Insights from the experts in investment fiduciary responsibility.

An IPS is about Policy

Posted by Norman M. Boone, MBA, CFP®, Founder & President, Mosaic Financial Partners, Inc. on September 04, 2015

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It is not good practice to use your Investment Policy Statement to identify the specific stocks or bonds or funds you will recommend for your client’s portfolio.  Those are issues of implementation.  Those are choices that you will want to discuss with your client and perhaps put in writing, but they don’t belong in an IPS.

If your IPS indicates that you are going to hold GM or the Vanguard Total Stock Market Index fund, then every time you want to make a change, you will have to change your IPS.  While it’s important to have those discussions with your client, that diminishes the role of the IPS.

Among other things, the IPS should address the Asset Allocation you and your client have agreed upon.  It should identify the asset classes and types of securities that may or may not be included in the portfolio.  It might address when and how you will rebalance.  The IPS might address the selection criteria that will be utilized to select securities or to evaluate their performance and continued worthiness for the portfolio.

One way to think about this is: the IPS is largely about “how” and “why” and not about “what.”  What specific choices you are going to make about what goes into a client’s portfolio and what will not be included will inevitably change.  You don’t want to have change the IPS every time that happens.  The IPS should be broader and have longer term applicability. It needs to be flexible enough for you to be able to do whatever is needed and appropriate for that particular client at any time in the future, but specific enough to give the client a clear idea of how you are going to be managing that client’s money.  It’s about building trust and being transparent.  It’s should not be so specific that you can’t do what you need to do to serve your client in the best way possible.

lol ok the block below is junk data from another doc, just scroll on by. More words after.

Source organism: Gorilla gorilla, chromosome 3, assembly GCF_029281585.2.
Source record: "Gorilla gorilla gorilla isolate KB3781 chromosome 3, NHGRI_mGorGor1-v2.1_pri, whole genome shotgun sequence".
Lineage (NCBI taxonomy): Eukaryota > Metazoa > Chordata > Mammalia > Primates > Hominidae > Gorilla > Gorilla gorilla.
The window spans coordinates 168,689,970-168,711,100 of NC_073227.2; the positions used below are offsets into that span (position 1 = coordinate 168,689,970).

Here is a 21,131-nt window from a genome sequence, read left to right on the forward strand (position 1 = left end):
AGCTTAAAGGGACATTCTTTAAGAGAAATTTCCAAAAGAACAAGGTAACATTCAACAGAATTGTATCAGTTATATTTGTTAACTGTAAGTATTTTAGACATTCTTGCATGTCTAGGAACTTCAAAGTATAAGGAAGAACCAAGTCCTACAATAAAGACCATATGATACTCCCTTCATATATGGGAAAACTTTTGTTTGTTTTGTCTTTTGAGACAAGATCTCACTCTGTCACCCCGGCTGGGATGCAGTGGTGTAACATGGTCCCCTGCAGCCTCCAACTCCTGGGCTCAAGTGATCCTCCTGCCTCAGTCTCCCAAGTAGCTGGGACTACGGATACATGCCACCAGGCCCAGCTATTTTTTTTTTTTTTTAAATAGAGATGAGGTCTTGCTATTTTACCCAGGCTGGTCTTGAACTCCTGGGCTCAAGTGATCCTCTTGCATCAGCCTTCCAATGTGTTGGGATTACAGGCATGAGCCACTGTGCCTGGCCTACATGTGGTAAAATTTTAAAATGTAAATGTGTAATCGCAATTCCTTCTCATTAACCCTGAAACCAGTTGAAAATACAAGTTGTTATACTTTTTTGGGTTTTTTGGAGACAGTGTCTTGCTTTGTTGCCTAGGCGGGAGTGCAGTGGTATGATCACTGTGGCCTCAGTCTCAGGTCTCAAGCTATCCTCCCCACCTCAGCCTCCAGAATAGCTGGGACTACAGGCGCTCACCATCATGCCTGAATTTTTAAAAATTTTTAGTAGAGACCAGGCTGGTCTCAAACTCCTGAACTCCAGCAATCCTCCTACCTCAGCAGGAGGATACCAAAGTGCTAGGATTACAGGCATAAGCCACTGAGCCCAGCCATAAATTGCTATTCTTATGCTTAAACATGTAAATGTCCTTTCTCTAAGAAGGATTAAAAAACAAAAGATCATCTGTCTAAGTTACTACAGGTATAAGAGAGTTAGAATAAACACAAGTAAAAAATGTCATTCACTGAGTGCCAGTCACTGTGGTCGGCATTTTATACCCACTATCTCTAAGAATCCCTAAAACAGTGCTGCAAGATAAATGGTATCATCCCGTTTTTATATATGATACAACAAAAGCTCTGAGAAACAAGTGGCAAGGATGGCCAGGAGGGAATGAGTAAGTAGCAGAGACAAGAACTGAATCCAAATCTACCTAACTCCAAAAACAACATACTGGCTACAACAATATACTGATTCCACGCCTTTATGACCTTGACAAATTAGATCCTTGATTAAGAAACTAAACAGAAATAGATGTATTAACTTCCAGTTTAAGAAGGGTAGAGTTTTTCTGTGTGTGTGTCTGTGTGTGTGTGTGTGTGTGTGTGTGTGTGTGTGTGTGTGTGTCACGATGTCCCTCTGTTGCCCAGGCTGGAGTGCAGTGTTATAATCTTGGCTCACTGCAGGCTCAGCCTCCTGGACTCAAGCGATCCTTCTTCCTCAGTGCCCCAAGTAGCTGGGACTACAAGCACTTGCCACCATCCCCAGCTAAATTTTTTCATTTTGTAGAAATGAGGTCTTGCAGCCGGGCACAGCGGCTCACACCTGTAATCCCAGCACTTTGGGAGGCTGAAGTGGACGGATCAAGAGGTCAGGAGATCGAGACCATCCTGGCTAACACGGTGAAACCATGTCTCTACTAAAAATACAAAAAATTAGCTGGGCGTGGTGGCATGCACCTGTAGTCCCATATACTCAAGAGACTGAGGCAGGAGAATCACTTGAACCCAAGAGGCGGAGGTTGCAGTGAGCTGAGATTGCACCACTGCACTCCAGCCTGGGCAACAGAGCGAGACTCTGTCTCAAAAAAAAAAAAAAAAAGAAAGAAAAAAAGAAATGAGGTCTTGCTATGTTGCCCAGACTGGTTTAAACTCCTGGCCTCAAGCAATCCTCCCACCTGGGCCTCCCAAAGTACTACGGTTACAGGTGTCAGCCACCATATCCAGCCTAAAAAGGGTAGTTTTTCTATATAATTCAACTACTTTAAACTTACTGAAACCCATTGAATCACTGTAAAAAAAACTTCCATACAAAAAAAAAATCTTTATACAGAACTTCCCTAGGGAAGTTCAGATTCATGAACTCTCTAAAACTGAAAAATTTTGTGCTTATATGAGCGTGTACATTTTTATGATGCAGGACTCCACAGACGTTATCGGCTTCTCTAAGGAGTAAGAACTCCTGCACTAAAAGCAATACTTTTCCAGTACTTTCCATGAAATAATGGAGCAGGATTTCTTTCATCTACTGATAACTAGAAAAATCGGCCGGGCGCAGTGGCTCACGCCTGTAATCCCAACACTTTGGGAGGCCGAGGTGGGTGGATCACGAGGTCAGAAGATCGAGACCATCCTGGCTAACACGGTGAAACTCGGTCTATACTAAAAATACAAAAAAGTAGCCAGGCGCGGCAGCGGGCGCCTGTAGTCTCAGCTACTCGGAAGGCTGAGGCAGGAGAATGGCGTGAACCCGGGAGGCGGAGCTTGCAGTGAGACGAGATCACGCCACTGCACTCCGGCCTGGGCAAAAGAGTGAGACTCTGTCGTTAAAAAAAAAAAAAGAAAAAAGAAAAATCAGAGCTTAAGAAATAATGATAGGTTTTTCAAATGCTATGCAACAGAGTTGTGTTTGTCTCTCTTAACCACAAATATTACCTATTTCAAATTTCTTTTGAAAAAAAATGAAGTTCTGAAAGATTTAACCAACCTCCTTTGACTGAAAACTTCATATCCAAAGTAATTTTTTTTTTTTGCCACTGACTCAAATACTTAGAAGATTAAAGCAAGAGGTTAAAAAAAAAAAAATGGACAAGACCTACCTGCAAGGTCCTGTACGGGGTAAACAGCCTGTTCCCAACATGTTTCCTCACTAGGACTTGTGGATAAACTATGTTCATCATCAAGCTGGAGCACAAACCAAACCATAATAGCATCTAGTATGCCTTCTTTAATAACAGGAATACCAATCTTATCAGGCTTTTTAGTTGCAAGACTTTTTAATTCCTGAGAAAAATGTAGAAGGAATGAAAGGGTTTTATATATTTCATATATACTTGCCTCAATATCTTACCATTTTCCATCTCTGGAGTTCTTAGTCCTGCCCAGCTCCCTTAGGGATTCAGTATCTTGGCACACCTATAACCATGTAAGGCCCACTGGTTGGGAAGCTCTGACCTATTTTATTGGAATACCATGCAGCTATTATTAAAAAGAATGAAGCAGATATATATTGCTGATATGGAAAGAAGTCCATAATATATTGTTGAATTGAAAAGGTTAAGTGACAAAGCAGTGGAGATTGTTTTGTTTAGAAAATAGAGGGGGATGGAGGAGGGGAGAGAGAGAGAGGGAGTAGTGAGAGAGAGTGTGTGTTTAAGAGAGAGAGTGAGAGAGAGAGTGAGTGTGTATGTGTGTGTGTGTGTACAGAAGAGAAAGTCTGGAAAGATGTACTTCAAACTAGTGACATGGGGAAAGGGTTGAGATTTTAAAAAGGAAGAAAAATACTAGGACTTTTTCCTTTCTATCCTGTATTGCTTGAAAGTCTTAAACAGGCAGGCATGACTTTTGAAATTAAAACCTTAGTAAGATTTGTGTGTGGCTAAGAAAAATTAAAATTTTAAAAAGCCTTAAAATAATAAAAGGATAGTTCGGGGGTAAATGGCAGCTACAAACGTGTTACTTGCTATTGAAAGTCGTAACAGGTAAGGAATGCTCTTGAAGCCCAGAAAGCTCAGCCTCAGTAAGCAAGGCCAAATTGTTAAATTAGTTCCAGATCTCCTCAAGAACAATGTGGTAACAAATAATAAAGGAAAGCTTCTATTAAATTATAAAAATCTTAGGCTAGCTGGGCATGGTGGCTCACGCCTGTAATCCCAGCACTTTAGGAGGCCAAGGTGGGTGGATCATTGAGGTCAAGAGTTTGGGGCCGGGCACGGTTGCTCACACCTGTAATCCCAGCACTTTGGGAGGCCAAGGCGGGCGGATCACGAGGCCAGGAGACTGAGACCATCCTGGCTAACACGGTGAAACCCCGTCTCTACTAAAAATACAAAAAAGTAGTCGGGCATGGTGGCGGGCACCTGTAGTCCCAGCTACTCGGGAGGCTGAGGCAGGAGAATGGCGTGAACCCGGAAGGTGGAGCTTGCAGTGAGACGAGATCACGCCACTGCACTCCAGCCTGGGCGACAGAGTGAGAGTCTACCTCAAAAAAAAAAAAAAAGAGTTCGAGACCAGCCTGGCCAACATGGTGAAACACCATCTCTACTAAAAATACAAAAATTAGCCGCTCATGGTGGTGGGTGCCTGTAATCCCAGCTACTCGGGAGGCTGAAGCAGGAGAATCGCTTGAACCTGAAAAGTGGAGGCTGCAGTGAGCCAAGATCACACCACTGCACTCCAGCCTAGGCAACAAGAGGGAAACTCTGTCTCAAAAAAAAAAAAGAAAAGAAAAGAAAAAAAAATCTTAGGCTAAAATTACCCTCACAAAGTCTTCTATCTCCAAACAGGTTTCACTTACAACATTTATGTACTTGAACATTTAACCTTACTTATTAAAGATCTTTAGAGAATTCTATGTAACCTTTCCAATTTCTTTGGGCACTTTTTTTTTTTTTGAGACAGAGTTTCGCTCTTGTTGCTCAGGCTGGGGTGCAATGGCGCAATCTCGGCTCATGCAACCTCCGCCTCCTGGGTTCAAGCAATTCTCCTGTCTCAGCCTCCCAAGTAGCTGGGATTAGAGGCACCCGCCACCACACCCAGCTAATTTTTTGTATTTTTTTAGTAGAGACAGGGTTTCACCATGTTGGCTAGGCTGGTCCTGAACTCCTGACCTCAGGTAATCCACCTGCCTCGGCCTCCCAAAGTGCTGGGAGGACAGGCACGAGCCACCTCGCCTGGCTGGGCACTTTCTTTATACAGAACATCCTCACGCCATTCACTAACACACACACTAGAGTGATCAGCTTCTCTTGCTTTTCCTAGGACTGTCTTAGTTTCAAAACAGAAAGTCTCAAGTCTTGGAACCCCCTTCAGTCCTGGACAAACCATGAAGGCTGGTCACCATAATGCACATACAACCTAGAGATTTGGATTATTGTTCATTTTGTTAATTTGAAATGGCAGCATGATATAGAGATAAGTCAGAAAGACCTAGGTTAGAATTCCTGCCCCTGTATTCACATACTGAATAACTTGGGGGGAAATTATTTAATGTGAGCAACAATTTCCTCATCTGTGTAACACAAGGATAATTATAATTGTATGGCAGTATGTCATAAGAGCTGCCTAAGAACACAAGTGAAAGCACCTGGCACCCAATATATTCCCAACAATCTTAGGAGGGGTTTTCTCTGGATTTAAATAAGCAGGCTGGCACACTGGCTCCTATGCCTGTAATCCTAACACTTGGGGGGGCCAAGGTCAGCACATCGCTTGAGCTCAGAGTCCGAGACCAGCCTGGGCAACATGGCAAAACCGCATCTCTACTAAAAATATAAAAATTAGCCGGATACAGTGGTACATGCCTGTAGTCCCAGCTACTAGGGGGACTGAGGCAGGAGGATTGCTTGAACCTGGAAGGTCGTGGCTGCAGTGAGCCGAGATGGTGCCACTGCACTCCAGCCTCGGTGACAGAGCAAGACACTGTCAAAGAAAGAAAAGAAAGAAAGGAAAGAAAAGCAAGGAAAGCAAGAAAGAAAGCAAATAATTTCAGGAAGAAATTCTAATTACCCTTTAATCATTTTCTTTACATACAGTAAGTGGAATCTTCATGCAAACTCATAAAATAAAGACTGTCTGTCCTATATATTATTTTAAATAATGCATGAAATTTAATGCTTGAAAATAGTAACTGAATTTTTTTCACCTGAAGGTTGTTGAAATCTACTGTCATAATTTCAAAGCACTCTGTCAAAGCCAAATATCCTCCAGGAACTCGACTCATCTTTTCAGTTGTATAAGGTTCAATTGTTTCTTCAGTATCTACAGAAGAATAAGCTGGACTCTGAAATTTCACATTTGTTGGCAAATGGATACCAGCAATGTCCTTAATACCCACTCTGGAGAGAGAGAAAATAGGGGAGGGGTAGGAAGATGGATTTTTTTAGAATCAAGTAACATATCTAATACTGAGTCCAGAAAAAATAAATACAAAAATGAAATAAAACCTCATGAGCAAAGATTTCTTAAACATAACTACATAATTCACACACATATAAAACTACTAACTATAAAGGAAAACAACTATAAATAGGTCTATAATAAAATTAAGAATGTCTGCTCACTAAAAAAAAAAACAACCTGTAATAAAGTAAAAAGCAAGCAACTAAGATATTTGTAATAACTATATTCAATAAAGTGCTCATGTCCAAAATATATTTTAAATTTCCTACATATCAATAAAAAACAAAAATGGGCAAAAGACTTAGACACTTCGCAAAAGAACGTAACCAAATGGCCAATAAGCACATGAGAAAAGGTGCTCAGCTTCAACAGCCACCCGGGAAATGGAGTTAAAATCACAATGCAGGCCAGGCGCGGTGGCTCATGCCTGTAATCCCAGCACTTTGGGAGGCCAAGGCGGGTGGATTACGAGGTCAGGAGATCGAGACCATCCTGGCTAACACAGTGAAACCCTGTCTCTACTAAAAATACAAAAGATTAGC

The IPS should serve as a “road map” so that you and your client share the same vision of where you are trying to go and how you are going to get there.  It does not need to limit your choices as to which gas station you’ll use, where you will stop for lunch and which lane you are going to drive in.  Avoid identifying in your IPS the individual securities you expect to use.  That may change.  Talk about asset classes (e.g. large cap U.S. stocks or California muni bonds) you may want to have exposure to or the kind of securities (e.g. ETFs or individual bonds), but not about the specific choices you might make within those categories.  Your choices will change; the categories you’ll want to choose from are likely to stay consistent.

Click below to see how you can easily generate an IPS for clients in the fi360 Toolkit.

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